"Frida" - Julie Taymor ("Titus" and the stage production "The Lion King") gives us the life and loves of the artist Frida Kahlo, married, sort of, to the muralist Diego Rivera. The film is sexy, beautiful to look at, and filled with color and excitement and wit and sorrow. Salma Hayek and Alfred Molina are exquisite as the couple.

"Igby Goes Down" - A dark and original comedy that reveals first-time writer-director Burr Steers as the real thing. Kieran Culkin is 16-year-old Igby, adorable son of the bitch Mimi (Susan Sarandon), brother of the Republican Ollie (Ryan Philippe) and very quickly lover of Amanda Peet and Claire Danes. Igby's coming of age is is a brilliant piece of acting by Culkin, who deserves an Academy Award nomination for his work.

"The Importance of Being Earnest" - Director Oliver Parker gives this evanescent miracle of a play the right touch of, well, earnestness, without beating it to death. Light but solid, with a cast (Colin Firth, Rupert Everett, Judi Dench, Reese Witherspoon (!)) that does it complete justice.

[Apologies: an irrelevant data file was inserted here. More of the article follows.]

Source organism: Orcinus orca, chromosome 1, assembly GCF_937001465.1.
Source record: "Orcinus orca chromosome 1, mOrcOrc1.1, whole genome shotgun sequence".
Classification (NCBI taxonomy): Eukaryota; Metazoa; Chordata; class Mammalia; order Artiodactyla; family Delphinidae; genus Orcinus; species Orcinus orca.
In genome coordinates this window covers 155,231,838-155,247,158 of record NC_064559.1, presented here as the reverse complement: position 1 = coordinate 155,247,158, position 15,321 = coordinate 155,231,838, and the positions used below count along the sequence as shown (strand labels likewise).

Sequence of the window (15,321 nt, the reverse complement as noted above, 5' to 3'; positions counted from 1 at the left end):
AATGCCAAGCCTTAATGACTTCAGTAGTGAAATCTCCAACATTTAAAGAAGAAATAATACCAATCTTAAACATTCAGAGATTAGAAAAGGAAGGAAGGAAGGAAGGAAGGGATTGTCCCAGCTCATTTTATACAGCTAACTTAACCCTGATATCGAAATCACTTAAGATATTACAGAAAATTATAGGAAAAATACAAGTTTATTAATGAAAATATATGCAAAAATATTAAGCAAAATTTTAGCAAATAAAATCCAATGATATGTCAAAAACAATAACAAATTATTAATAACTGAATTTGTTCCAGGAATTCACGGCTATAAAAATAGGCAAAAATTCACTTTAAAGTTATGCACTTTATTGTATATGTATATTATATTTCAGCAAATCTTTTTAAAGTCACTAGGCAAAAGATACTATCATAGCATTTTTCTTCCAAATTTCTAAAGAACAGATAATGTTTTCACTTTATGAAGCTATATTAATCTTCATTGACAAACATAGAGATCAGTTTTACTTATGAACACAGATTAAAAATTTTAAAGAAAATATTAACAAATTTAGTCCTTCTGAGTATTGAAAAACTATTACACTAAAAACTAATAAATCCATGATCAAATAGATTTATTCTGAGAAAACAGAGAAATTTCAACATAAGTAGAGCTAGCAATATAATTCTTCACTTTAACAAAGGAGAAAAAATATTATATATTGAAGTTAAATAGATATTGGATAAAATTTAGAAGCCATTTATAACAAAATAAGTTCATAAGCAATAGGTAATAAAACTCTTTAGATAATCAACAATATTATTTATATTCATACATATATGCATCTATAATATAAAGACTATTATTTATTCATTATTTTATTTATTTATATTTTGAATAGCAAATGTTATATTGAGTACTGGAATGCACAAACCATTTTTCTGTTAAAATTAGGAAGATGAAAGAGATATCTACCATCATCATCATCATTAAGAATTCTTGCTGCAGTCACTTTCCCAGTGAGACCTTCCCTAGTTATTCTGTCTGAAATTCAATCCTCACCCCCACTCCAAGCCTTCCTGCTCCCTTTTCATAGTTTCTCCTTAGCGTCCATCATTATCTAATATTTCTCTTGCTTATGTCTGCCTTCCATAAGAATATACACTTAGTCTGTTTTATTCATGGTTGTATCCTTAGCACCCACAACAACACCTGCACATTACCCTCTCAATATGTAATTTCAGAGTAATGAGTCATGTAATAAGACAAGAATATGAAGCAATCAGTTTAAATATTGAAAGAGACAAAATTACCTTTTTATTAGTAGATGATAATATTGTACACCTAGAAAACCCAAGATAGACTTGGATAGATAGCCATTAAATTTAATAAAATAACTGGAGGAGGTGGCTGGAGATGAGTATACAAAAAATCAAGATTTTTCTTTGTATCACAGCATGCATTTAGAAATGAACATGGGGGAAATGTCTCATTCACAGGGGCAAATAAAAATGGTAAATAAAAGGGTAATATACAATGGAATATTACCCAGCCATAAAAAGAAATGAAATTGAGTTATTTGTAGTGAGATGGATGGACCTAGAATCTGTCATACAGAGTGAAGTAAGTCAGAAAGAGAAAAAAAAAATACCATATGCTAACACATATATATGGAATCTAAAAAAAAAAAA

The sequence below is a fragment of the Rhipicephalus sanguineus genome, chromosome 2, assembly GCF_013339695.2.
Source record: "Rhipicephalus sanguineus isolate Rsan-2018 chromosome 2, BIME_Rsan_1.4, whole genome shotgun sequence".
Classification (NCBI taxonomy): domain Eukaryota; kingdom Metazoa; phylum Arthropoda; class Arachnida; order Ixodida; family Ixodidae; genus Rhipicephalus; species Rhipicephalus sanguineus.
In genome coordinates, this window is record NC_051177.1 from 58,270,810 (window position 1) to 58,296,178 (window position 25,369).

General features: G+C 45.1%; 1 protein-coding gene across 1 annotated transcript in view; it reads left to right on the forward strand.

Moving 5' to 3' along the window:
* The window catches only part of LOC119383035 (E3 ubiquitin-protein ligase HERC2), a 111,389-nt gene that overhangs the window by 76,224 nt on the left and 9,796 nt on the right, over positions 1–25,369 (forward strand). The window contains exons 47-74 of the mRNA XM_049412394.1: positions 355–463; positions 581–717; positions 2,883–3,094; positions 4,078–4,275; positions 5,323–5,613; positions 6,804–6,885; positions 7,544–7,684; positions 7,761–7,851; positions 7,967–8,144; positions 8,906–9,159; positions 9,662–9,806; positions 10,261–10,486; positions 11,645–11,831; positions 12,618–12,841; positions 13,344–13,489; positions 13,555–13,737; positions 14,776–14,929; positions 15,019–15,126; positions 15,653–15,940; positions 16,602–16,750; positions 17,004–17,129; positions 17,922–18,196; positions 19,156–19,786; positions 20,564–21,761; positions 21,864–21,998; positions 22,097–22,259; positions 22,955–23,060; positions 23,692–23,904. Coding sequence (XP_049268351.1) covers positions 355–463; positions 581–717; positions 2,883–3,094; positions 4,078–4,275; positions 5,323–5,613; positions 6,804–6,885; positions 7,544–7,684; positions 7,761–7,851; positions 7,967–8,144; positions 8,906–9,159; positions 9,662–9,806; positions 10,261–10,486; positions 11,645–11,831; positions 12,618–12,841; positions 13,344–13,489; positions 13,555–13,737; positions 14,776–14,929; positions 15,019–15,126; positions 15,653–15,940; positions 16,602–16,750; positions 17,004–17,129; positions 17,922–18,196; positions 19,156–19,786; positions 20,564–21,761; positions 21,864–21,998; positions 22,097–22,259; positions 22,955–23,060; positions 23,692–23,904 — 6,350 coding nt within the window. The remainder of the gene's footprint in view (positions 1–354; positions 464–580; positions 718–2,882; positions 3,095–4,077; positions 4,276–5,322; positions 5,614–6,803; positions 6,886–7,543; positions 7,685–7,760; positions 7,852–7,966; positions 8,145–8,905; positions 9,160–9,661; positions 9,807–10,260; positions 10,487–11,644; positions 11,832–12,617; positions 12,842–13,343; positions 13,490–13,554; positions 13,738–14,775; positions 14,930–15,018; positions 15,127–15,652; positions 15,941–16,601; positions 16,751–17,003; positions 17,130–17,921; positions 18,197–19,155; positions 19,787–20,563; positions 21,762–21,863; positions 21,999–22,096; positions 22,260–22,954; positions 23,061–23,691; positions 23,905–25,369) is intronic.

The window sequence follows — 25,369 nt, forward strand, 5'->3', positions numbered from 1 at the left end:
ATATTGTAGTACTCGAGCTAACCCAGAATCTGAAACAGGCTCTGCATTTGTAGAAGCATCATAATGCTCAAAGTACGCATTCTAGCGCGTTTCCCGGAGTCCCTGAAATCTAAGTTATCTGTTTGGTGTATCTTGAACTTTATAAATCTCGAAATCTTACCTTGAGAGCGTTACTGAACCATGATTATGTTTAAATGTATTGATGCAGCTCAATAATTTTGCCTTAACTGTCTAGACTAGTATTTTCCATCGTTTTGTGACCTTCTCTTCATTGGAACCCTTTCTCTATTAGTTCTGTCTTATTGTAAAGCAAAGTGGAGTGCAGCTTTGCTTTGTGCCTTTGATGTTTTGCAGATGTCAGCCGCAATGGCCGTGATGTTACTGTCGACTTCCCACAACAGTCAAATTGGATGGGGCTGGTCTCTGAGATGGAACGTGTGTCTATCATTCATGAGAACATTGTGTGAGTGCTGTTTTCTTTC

"Italian for Beginners" - Dogma 95 and comedy are two concepts that don't go together, except in this lovely film by the Danish writer-director Lone Scherfig. Ms. Scherfig brings six characters together in an Italian class and before long we are privy to many secrets, both funny and sad. Wonderfully well made as the unraveled strands of six lives are wound up together.

"Monsoon Wedding" - A relaxed and fascinating (to an American) look at a New Delhi family in the four days leading up to the arranged marriage of the daughter. Director and co-writer Mira Nair ("Salaam Bombay") has a perfect touch for the romance, the humor and the sad secrets that we learn in the course of the film. Adorned with some gorgeous songs and dances in the Bollywood tradition.

"Punch Drunk Love" - Were you upset by the rain of frogs in Paul Thomas Anderson's "Magnolia?" You ain't seen nothing yet. From the arrival of a harmonium on the street to start the film off, to the seven sisters and the four blond brothers we meet under varying circumstances, this is a film like no other. Anderson is a filmmaker who gives no quarter, and I love him for it.